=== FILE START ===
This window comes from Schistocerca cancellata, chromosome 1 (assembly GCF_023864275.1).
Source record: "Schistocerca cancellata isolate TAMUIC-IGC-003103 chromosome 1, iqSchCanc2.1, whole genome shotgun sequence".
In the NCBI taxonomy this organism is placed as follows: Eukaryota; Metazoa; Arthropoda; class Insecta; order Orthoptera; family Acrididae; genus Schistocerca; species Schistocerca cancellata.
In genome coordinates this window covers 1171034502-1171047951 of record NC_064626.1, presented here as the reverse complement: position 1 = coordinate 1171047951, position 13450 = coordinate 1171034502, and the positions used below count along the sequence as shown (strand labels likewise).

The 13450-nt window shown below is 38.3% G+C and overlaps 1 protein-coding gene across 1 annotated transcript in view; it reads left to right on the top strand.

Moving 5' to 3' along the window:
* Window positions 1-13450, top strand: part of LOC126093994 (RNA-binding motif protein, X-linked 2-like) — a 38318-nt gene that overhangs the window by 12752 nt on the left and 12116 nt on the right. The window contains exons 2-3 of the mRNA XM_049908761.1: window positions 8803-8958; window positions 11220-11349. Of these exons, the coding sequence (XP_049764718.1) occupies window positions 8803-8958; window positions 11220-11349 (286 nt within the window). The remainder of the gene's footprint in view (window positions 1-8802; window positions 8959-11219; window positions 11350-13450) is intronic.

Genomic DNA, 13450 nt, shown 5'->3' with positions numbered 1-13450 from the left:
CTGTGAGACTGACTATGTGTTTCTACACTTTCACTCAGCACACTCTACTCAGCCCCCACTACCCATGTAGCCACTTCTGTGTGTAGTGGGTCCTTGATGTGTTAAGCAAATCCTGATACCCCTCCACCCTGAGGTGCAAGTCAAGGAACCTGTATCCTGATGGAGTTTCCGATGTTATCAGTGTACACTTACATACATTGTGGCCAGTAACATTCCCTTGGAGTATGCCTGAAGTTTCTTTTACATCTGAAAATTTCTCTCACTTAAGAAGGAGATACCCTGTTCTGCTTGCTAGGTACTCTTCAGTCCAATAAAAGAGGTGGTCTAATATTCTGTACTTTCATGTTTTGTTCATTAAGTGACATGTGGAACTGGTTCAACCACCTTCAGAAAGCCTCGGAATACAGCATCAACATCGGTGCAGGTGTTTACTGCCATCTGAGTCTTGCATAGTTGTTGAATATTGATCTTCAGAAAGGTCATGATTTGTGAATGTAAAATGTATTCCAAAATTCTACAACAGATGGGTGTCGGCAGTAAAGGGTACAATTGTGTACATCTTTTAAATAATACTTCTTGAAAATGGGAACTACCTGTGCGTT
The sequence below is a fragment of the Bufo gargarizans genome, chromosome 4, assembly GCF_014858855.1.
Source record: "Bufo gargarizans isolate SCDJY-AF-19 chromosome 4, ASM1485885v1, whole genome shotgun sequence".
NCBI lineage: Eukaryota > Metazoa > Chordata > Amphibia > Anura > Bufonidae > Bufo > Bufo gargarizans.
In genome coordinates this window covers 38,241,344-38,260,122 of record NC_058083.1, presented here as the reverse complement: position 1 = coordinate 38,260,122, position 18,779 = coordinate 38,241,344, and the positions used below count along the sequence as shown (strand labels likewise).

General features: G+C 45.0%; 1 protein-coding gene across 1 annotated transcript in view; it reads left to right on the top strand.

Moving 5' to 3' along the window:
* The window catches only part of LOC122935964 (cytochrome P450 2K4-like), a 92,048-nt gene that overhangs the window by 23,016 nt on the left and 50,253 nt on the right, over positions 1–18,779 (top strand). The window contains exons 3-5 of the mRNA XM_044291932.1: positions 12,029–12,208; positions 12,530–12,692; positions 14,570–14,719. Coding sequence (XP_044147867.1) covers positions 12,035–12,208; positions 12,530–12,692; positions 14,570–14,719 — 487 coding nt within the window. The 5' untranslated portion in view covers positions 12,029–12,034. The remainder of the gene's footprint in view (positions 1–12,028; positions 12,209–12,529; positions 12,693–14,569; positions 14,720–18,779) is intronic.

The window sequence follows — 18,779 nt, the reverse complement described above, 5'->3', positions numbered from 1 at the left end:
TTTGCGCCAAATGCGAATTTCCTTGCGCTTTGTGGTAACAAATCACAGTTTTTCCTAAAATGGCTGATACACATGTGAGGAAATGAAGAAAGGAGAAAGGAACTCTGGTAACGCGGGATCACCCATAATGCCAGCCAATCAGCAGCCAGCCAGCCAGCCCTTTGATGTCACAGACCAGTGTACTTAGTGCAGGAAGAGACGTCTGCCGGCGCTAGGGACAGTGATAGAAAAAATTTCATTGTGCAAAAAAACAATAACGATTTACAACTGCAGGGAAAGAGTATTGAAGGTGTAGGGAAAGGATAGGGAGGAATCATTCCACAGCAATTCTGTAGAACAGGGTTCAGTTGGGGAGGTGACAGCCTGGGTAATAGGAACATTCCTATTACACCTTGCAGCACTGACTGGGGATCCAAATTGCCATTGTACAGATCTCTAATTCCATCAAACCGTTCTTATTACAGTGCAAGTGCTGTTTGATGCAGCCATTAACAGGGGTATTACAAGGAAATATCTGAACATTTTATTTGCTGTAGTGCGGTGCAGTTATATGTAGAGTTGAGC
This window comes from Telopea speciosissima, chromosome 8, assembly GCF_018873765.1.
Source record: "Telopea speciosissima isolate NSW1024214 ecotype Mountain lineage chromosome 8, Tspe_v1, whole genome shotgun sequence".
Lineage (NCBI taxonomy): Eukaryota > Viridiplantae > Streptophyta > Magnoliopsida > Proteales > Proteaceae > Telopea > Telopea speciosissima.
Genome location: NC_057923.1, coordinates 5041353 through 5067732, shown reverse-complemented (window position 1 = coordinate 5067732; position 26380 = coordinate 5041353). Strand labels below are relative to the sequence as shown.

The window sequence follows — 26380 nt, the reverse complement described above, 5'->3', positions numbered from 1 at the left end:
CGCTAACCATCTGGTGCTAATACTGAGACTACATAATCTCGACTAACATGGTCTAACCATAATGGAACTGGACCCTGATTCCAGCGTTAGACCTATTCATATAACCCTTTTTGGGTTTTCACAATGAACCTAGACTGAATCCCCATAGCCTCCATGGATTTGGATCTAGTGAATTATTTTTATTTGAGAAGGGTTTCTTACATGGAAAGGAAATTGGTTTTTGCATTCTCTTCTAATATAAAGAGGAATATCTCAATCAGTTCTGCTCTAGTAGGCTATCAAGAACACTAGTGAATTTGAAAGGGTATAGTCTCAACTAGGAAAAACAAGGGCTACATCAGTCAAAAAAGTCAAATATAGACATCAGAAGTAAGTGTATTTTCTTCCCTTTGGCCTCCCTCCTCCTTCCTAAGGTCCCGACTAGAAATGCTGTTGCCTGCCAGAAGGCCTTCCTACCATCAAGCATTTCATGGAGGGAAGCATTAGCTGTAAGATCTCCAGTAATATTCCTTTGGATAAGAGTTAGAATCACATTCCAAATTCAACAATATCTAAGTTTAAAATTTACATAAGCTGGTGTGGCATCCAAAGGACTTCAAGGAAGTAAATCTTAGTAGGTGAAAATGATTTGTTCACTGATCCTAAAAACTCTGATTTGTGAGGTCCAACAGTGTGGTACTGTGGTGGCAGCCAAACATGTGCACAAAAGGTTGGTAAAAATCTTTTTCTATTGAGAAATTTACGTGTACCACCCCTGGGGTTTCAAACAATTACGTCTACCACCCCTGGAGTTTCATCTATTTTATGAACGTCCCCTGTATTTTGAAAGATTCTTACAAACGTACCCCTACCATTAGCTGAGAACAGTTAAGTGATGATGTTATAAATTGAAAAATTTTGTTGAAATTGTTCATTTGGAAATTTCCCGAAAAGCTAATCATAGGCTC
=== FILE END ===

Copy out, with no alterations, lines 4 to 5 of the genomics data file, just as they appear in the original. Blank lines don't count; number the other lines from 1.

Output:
In genome coordinates this window covers 1171034502-1171047951 of record NC_064626.1, presented here as the reverse complement: position 1 = coordinate 1171047951, position 13450 = coordinate 1171034502, and the positions used below count along the sequence as shown (strand labels likewise).

The 13450-nt window shown below is 38.3% G+C and overlaps 1 protein-coding gene across 1 annotated transcript in view; it reads left to right on the top strand.